Opinion: “A licensed idiot” (Claudius Buncamper’s reaction to Today’s Editorial)POSTED: 06/25/13 12:36 PM
Let’s take a look at Claudius Buncamper’s performance on the “Breakfeast with de Robert” radio show last Sunday. At a certain moment, De Robert brought the controversy up surrounding the Rotary Club’s Paul Harris fellowship bestowed upon Claudius Buncamper in an editorial in this newspaper, and why this was not such a brilliant idea. See the editorial in our newspaper of June 20 under the telling headline “Disgrace” for details, or click here
This is Buncamper’s reaction in the radio broadcast last Sunday: “We have on this island an editor from a newspaper … I don’t know what his issue is, or what he wants to achieve. I don’t know if he’s being paid to write what he writes. I consider him a licensed idiot. He’s just outright an idiot.”
Okay, that was just the beginning. Already I feel the need to set the record straight. As the Editor-in-chief of this newspaper I am responsible for all of its content. Obviously, I also take responsibility for everything I write. I do not lower myself to a level where I start to call people names like, you’re fat, you’re ugly, or you’re not from here. I also do not bring people’s mental state into the equation, unless it is relevant to the story.
Apparently, Buncamper has different ideas (that’s fine by me and also revealing) and he lives in a world where people are for sale, otherwise he would not openly wonder “I don’t know if he’s being paid to write what he writes.”
There is no use denying that I am getting paid for writing. That’s what making a newspaper is all about. It’s my job. But nobody tells me what to write, or what not to write. The suggestion that this could be the case says more about Buncamper than it says about me.
In the radio program, Buncamper went on to say (after calling me a licensed idiot): “Because you cannot write something that you cannot substantiate and call that journalism. I call that hogwash.”
I figure that Buncamper refers here to the stories I wrote in December 2010 about a deal he set up together with his wife back in 2008: the Buncampers leased a piece of land on the Pondfill – for an annual fee of around $10,000 – and eight months later they sold the economic ownership for $3 million to the bogus company Eco-Green NV that was established three days before the deal went down and of which a retired employee of Public Works was the figurehead. I wrote the stories not because I have something against the Buncampers but because I had the proof in my hands and because, from an ethical point of view, this deal seemed to be totally out of whack.
As a result of this deal, Buncamper’s wife Maria was forced to step down as Minister of Public Health, Social Affairs and Labor.
In other words, I wrote something that I could bloody well substantiate. Now the question remains whether there is a criminal aspect to this land-deal. I was the first journalist to ask the Public Prosecutor’s Office – after a considerable among of time has elapsed – when it was finally going to take a decision about a criminal investigation and a possible prosecution. Attorney General Dick Piar gave the green light for the investigation, but so far the prosecutor’s office has not taken a decision. I asked how reasonable it is to let the possibility of a criminal investigation hang over someone’s head for such a long time.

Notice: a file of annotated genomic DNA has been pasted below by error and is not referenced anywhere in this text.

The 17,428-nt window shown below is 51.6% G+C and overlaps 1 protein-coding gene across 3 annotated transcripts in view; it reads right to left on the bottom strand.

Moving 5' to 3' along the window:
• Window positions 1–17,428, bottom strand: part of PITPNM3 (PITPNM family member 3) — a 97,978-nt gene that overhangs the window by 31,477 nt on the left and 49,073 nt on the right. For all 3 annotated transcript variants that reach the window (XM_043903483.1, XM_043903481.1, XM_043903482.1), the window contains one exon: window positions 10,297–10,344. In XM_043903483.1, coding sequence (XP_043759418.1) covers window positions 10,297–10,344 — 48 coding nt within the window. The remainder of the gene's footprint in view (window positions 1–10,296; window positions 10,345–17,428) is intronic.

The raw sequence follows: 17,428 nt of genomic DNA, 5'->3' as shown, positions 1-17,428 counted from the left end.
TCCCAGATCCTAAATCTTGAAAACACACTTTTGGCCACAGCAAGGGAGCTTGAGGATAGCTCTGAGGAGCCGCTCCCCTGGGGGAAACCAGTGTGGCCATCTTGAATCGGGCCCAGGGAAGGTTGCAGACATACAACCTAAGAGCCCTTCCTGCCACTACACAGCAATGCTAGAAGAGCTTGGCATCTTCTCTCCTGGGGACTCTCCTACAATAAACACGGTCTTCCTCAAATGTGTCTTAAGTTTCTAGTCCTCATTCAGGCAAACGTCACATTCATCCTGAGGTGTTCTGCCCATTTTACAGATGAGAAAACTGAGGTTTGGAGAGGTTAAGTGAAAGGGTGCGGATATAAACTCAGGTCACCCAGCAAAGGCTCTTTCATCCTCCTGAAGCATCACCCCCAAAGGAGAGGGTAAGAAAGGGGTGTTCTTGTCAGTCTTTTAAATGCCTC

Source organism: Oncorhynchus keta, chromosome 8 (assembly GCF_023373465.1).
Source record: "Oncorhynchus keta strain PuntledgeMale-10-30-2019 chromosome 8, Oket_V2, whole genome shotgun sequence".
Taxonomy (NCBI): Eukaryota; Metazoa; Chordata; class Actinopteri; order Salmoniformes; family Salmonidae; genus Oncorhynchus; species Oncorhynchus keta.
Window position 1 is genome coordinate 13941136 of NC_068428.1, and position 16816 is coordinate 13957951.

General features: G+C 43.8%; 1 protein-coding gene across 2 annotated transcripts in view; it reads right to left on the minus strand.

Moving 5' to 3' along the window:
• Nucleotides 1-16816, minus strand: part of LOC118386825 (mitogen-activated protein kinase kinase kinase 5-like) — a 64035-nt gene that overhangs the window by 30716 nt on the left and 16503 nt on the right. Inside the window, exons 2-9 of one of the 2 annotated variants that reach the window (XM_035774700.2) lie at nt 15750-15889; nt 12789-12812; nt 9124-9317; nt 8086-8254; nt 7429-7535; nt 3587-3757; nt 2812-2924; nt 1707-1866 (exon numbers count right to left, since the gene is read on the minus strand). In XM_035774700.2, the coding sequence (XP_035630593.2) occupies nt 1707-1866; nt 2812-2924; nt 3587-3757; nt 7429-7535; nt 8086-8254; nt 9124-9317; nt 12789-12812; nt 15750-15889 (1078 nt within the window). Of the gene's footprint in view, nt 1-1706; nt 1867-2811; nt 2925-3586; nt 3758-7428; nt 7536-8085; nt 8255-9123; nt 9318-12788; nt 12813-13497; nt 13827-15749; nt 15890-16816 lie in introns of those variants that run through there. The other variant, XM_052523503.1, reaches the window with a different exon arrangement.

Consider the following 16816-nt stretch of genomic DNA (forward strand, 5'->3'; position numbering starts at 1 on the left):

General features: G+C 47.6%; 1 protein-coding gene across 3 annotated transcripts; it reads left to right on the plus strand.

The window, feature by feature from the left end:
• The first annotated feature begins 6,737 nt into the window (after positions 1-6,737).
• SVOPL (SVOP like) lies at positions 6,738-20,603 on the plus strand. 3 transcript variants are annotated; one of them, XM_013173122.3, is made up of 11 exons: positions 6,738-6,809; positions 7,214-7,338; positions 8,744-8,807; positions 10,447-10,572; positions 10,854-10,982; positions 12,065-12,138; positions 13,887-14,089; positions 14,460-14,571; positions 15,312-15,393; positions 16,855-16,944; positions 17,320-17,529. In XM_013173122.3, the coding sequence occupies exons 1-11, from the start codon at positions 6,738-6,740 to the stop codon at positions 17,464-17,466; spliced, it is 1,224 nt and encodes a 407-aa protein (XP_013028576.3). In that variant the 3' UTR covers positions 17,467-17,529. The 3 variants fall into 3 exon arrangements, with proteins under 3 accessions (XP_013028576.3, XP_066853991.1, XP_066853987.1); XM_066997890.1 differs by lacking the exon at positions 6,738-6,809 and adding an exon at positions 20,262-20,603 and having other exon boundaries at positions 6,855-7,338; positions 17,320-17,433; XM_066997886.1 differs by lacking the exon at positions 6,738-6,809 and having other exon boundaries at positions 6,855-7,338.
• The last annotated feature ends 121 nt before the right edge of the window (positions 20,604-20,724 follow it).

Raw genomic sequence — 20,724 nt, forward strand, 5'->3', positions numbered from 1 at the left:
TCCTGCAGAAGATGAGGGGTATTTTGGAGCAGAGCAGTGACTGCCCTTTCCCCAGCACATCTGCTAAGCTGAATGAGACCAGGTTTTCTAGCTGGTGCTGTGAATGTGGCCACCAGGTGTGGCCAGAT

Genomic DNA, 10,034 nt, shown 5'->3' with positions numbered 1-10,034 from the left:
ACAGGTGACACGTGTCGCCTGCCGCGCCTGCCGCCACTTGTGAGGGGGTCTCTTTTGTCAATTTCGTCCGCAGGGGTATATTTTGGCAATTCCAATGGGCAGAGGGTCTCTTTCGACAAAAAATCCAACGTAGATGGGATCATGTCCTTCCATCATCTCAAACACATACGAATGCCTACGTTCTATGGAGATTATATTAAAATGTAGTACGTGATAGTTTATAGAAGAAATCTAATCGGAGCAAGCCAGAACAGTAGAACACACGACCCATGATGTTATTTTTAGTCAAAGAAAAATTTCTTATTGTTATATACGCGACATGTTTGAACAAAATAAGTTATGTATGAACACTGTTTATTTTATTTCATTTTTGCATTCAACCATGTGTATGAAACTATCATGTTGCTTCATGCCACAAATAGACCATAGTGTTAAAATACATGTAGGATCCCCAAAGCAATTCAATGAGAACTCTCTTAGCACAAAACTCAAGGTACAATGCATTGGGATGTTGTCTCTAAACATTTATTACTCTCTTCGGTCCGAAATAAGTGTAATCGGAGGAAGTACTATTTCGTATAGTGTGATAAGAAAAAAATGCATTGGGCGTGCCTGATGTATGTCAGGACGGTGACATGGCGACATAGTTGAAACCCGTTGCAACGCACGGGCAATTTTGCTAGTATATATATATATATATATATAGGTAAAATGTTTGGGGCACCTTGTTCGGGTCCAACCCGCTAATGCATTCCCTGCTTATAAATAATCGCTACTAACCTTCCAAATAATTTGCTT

And the answer was: as long as nobody has been labeled a suspect, the reasonable term does not start. That reasonable term is two years. Investigations that take longer usually end with a sentence reduction, in case the court convicts a suspect. So far, the prosecutor’s office has not declared Buncamper or his wife a suspect in a criminal investigation. But I fully agree that it is about time to take a decision – one way or the other.
Buncamper said on the radio program that he never sent a single article about his travels as governor of the Lions organization. As a charter member of the Lions Club in Almere I am kind of disappointed in this childish behavior, but to be honest: I haven’t lost a night sleep over it.
Buncamper also announced that the leased-land scandal will be laid to rest this year – in public or in a court of law.
I sure wish that this will happen. Not only the Buncampers but also the public has a right to know what is what. Sooner or later everybody wants closure and to move on.
Claudius Buncamper said in the radio broadcast that I should have asked him if I wanted to know what he had done. But for heaven’s sake: all that was written in black and white in a deed the Buncampers registered at the Cadastre. That document contains everything one needs to know about this land deal.
And one more thing: that deed mentions that the Buncampers sold the economic ownership for $3 million. There was a considerable down payment and the rest was to follow in annual installments. When Maria Buncamper-Molanus made her last appearance in parliament on December 23, 2010, she stated: “No money changed hands.”
All this is on public record. Ethical? Absolutely not: the minister had to step down. Criminal? Opposition leader William Marlin hinted at the time in an interview with me at the possibility of money laundering. The thought had obviously crossed my mind, if only because the deal had many hallmarks of money laundering. But I never found proof for this suggestion and I have never written anything to suggest that this is true.
It is now indeed time for the prosecutor’s office to take its responsibility and to take a clear decision. On that point, I fully agree with the Buncampers.
Editor-in-Chief @ Today.